In Duluth, people puffing on electronic cigarettes will face the same restrictions as those smoking their traditional, tobacco counterparts. The City Council on Monday approved laws prohibiting e-cigarettes in public places, further flaming an already heated debate about how to regulate the quickly growing industry.
“Generation after generation” allowed harmful cigarettes to go unregulated, said Jennifer Julsrud, a City Council member who introduced the ordinances. “Why not do it the right way this time around with e-cigarettes and put in place reasonable, common-sense restrictions?”
Cities across Minnesota that are considering their own rules about how e-cigarettes are sold and smoked have watched as anti-smoking advocates and e-cigarette supporters bombarded Duluth officials with calls, letters and hours of testimony about the battery-powered devices that trade smoke for a vapor mist often tinged with nicotine. One City Council member got e-mails from as far as England.
Fans of “vaping,” the e-cigarette equivalent to lighting up, say it’s a healthier alternative to smoking that’s helping many people quit. One memo to the City Council called e-cigarettes “one of the most significant public health innovations of the last half-century.” But while health experts acknowledge that the lack of secondhand smoke is a plus, they argue that much more research is needed on whether e-cigarettes offer an effective and safe way to stop smoking.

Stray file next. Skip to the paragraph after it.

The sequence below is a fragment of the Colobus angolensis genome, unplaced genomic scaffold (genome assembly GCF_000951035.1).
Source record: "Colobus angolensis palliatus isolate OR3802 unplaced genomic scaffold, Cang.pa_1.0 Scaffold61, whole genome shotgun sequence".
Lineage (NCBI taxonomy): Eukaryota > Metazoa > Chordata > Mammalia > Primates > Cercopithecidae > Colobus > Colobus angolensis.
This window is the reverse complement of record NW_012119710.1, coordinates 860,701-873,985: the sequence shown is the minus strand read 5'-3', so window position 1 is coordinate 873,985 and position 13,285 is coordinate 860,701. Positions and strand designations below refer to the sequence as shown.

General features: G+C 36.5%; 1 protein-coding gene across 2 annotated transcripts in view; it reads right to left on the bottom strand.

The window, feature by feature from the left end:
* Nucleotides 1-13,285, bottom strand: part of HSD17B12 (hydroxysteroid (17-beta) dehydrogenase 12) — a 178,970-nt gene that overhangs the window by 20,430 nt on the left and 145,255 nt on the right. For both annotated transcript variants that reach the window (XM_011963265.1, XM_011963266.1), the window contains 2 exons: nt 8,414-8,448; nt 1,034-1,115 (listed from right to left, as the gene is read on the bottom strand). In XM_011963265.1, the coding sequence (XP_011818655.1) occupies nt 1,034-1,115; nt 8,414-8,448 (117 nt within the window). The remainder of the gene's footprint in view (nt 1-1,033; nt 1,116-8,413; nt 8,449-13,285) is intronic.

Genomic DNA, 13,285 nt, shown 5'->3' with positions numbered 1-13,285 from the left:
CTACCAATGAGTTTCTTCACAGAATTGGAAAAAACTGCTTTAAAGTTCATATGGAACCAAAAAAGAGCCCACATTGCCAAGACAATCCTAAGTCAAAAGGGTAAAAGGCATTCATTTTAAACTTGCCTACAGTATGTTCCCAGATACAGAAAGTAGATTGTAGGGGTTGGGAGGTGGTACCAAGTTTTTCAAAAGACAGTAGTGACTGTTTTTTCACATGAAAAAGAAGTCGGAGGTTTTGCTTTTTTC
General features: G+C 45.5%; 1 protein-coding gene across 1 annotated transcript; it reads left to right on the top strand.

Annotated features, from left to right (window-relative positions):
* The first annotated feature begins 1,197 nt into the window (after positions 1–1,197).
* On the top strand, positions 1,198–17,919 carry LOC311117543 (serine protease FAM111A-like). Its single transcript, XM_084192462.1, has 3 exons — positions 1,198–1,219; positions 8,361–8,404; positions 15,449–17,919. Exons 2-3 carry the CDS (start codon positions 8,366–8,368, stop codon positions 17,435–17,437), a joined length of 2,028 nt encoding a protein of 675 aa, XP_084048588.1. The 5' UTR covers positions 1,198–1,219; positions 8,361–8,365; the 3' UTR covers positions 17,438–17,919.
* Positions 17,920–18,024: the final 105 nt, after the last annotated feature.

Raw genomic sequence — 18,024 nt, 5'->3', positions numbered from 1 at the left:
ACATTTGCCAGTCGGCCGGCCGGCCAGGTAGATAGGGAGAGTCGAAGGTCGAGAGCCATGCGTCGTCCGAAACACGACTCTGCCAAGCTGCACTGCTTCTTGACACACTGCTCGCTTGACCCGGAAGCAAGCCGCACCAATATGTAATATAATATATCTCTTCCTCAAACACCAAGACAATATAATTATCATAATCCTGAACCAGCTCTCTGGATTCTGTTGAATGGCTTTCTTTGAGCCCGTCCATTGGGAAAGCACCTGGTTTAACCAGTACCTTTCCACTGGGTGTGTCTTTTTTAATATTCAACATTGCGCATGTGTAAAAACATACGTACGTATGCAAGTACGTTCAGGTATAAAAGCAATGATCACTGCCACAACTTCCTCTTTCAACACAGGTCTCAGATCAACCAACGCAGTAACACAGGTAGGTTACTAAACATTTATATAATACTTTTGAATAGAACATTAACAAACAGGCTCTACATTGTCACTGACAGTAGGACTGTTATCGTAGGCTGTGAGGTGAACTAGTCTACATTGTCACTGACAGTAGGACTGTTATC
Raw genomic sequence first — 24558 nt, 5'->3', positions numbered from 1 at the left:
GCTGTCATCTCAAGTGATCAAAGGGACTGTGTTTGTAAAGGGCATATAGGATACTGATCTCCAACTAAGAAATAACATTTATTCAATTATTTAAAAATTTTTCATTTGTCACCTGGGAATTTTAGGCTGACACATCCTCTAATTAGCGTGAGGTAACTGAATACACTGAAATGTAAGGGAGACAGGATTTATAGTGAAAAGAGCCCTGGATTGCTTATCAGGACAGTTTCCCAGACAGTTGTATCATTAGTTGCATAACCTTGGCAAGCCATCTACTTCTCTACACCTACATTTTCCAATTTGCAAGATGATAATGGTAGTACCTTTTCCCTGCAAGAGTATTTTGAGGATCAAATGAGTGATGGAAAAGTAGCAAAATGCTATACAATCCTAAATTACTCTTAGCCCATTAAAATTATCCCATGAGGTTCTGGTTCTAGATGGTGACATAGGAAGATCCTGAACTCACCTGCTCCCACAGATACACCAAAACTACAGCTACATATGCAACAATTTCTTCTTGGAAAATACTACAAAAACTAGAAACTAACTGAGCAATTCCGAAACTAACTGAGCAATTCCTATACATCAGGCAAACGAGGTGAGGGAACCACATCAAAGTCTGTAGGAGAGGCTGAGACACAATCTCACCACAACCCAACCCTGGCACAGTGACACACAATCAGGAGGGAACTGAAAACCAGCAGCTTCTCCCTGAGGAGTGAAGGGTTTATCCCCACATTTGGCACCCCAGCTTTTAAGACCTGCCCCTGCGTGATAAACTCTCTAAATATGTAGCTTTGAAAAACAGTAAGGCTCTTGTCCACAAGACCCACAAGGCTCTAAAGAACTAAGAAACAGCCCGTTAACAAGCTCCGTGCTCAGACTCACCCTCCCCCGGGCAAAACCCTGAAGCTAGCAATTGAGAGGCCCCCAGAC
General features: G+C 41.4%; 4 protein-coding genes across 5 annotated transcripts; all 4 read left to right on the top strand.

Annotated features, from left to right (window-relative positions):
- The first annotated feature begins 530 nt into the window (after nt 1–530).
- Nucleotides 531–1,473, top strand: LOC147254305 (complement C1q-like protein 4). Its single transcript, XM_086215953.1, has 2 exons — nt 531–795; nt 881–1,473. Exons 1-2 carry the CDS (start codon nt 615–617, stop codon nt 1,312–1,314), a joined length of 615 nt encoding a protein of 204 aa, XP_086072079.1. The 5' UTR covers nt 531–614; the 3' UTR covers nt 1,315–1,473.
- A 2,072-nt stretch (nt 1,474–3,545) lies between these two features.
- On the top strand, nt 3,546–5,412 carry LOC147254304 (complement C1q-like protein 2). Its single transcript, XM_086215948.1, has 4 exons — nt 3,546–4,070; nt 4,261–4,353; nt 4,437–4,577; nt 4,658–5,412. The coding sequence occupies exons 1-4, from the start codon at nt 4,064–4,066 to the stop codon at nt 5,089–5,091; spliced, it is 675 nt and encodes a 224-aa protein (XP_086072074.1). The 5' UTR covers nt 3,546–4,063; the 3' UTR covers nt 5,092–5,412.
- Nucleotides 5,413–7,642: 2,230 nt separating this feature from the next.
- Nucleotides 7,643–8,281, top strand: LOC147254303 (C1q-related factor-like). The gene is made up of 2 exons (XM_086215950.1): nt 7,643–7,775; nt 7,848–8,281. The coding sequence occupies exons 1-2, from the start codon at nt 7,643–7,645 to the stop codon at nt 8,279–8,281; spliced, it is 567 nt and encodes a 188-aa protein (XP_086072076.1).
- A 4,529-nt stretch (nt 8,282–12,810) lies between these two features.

The rules come less than a week after news that the share of middle- and high-school students who have used e-cigarettes more than doubled in just one year — from 4.7 percent in 2011 to 10 percent in 2012. That new data, released Thursday by the Centers of Disease Control and Prevention, alarmed public health officials who worry that advertisements aimed at young people are undoing decades of work to keep children from smoking.
The Minnesota Department of Health supported Duluth’s ordinances and is discussing whether Minnesota ought to regulate e-cigarettes at a statewide level, said Dr. Edward Ehlinger, health commissioner. State law already prohibits their sale to minors.
“There are so many unanswered questions that I would rather take a precautionary approach,” Ehlinger said. But “we’re not quite there yet” on the specifics of such a strategy, he added.
Some cities have restricted the sale of e-cigarettes, much like conventional ones. Last spring, the St. Paul City Council thought about going further — forbidding e-cigarettes in indoor public spaces — but later dropped the idea. Minneapolis has not floated such a proposal, Council Member Elizabeth Glidden said Tuesday.
“I’m sure with Duluth taking action, cities are going to continue to looking at restrictions on e-cigarettes,” said Glidden, who heads the council’s Regulatory Energy & Environment Committee.
“But [there’s] no whisper of that yet in Minneapolis.”
E-cigarettes are not restricted under the Minnesota Clean Indoor Air Act, but restaurants, businesses and agencies have adopted their own rules. Metro Transit recently banned e-cigarettes from buses, light-rail cars and its property, a spokesman said. Hennepin County restricts their use on county property.